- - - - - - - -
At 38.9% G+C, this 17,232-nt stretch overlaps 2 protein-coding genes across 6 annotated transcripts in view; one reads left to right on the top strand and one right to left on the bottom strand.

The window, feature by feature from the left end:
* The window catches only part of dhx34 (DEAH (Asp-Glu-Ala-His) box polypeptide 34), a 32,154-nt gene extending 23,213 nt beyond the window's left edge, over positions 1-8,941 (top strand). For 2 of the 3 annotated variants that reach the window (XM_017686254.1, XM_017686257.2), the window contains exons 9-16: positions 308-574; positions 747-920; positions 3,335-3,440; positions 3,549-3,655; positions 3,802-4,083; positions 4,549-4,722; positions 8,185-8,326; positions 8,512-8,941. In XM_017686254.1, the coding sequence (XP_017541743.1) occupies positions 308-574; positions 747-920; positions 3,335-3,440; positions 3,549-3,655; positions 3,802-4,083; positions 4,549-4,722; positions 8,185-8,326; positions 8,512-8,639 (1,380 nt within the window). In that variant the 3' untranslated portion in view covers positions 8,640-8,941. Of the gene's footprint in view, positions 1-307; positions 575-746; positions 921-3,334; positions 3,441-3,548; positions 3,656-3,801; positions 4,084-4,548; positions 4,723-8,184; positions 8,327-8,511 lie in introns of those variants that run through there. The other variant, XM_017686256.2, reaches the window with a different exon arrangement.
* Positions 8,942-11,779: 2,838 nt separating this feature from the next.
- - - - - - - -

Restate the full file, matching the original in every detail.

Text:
At 38.9% G+C, this 17,232-nt stretch overlaps 2 protein-coding genes across 6 annotated transcripts in view; one reads left to right on the top strand and one right to left on the bottom strand.

The window, feature by feature from the left end:
* The window catches only part of dhx34 (DEAH (Asp-Glu-Ala-His) box polypeptide 34), a 32,154-nt gene extending 23,213 nt beyond the window's left edge, over positions 1-8,941 (top strand). For 2 of the 3 annotated variants that reach the window (XM_017686254.1, XM_017686257.2), the window contains exons 9-16: positions 308-574; positions 747-920; positions 3,335-3,440; positions 3,549-3,655; positions 3,802-4,083; positions 4,549-4,722; positions 8,185-8,326; positions 8,512-8,941. In XM_017686254.1, the coding sequence (XP_017541743.1) occupies positions 308-574; positions 747-920; positions 3,335-3,440; positions 3,549-3,655; positions 3,802-4,083; positions 4,549-4,722; positions 8,185-8,326; positions 8,512-8,639 (1,380 nt within the window). In that variant the 3' untranslated portion in view covers positions 8,640-8,941. Of the gene's footprint in view, positions 1-307; positions 575-746; positions 921-3,334; positions 3,441-3,548; positions 3,656-3,801; positions 4,084-4,548; positions 4,723-8,184; positions 8,327-8,511 lie in introns of those variants that run through there. The other variant, XM_017686256.2, reaches the window with a different exon arrangement.
* Positions 8,942-11,779: 2,838 nt separating this feature from the next.